Frontman Bobby Gray and his Southern rock band, Dark Roads, were supposed to be next big hit next to The Rolling Stones, but there fame and fortune started dwindling after some short-lived success. Barely surviving on a here-and-there gig in 1979, Dark Roads manager, Grace King, secures a secluded cabin in the woods for them to find their new sound before being dropped by their record label. Along with their female companions, chatty coach driver, their sensible roadie named Cash, and a handful of some hallucinogenic drugs, the trouble band members continue to squabble amongst themselves, especially more so against the vain and alcoholic Bobby Gray. Gray holds a terrible secret from his bandmates, a secret involving a pact he made with the Devil ten years ago and, now, the debt is due, placing the entire group in mortal danger…the price for fame and fortune.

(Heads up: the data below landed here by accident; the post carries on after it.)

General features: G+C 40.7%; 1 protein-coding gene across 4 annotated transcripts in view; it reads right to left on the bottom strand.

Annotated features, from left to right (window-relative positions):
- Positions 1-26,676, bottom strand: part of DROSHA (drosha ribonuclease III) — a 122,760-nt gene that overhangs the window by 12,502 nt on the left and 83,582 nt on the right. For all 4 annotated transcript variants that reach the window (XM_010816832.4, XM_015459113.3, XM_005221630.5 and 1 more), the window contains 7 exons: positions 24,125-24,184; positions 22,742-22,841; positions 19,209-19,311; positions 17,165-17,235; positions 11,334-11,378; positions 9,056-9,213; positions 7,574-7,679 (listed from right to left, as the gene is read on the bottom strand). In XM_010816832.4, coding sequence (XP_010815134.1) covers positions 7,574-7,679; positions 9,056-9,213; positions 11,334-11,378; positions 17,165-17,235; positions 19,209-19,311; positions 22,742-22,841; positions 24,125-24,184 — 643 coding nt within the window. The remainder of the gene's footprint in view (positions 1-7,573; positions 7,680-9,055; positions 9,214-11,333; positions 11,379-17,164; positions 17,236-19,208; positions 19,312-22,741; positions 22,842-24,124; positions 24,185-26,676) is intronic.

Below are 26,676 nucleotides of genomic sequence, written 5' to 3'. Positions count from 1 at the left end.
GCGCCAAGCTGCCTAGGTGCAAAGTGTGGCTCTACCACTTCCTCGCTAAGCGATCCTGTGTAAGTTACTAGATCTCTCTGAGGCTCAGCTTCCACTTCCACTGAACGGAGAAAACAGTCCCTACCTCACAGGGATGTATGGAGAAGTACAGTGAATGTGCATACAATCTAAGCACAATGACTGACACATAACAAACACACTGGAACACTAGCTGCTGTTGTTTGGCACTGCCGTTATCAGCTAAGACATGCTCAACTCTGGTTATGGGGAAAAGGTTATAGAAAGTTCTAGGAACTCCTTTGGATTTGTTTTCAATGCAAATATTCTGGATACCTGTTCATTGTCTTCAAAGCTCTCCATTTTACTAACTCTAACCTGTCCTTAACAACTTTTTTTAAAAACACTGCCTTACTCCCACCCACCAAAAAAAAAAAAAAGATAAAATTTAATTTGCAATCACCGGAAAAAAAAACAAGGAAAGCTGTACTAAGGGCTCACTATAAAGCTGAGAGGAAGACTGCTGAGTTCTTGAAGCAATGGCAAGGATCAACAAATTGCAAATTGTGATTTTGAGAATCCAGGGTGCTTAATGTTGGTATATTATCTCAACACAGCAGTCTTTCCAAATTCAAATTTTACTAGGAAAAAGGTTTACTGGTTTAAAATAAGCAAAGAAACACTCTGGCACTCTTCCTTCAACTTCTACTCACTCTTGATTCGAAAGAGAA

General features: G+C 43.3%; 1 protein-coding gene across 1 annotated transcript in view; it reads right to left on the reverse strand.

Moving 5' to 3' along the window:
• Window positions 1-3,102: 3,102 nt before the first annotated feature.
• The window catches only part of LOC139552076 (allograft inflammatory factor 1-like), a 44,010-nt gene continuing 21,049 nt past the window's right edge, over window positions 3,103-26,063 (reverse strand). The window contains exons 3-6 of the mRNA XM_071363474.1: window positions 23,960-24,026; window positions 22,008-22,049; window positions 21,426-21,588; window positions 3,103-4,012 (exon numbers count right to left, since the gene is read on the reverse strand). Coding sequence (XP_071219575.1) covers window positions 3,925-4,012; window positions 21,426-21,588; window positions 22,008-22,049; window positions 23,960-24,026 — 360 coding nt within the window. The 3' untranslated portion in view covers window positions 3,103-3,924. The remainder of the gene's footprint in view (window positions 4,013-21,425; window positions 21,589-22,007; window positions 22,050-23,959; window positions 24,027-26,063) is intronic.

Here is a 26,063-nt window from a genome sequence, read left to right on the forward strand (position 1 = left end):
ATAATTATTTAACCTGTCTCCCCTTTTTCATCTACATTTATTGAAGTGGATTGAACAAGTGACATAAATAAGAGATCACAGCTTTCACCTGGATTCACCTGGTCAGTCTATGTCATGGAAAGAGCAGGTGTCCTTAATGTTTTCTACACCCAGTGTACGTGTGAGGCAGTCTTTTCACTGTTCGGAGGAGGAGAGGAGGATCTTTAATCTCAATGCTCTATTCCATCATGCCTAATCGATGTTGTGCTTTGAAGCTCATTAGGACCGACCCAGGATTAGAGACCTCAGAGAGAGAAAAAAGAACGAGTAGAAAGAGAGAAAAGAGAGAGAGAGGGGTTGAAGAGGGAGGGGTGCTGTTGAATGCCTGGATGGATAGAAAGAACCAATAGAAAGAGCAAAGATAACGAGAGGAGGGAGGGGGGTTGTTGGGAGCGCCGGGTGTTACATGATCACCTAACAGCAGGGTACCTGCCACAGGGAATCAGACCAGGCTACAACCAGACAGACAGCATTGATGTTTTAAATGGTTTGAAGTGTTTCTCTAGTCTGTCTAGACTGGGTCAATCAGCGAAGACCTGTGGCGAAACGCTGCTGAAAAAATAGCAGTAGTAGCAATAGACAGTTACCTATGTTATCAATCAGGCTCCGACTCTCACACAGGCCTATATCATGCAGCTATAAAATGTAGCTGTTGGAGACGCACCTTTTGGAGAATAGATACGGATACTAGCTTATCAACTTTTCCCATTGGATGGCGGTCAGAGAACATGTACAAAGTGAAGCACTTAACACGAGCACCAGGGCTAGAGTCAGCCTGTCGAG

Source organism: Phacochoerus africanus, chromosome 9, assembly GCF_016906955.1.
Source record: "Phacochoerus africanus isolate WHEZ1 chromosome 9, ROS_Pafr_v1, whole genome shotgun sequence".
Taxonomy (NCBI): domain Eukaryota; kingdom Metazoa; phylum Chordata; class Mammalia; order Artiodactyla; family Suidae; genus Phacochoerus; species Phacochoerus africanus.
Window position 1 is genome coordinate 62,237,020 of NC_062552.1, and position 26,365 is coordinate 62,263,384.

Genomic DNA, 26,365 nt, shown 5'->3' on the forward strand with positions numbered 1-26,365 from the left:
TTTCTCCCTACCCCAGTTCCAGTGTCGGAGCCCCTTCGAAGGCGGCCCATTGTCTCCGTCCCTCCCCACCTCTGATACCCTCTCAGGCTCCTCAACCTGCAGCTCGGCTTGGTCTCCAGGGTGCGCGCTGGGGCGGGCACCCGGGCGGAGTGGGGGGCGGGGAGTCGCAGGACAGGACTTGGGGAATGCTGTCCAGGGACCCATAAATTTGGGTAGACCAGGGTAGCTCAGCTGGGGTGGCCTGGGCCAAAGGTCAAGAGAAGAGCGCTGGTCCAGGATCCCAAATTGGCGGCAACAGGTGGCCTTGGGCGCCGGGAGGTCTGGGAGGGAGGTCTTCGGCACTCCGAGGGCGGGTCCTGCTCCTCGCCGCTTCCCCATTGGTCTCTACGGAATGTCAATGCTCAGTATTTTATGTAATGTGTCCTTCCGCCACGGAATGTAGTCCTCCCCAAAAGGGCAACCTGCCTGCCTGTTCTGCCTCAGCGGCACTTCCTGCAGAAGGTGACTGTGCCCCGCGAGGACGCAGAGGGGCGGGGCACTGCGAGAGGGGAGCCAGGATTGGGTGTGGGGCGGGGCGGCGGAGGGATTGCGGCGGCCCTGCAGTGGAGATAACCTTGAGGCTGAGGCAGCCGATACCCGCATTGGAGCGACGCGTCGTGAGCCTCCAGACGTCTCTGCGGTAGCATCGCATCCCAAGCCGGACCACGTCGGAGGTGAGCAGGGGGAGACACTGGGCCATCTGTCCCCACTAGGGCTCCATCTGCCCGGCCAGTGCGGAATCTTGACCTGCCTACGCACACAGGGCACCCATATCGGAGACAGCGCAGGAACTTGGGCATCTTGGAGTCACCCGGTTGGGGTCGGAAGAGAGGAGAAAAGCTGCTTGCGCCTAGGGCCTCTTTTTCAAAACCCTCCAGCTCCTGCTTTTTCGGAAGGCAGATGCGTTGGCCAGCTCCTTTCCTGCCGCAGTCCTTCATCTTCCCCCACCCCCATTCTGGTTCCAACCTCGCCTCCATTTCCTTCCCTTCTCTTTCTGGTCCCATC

Based loosely surrounding the tragic circumstances of the infamous 27 Club mythos, a moniker given for a collection of up and coming talented musicians who die unexpectedly and prematurely at the ripe young age of 27, “Dark Roads 79” incorporates into the fold the legendary tale of Blues musician, a 27 club victim named Robert (Bobby) Leroy Johnson, who sold his soul to the devil at a Georgia crossroads during midnight for to be the greatest blues musician, or so the story is told. The 2017 film is the fifth macabre picture from writer-director Chase Smith who co-wrote the film with documentarian filmmaker, Richard Krevolin, who no doubt kept the script on a historical accuracy path, as much as one supernatural storyline can stay on. “Dark Roads 79” is a production from Smith’s Georgia based independent filmmaking company, Spirit World Productions, and brought to viewers by “Old 37” executive producer “Jason Anderson” and co-executive producer Nicholas Frank Auger.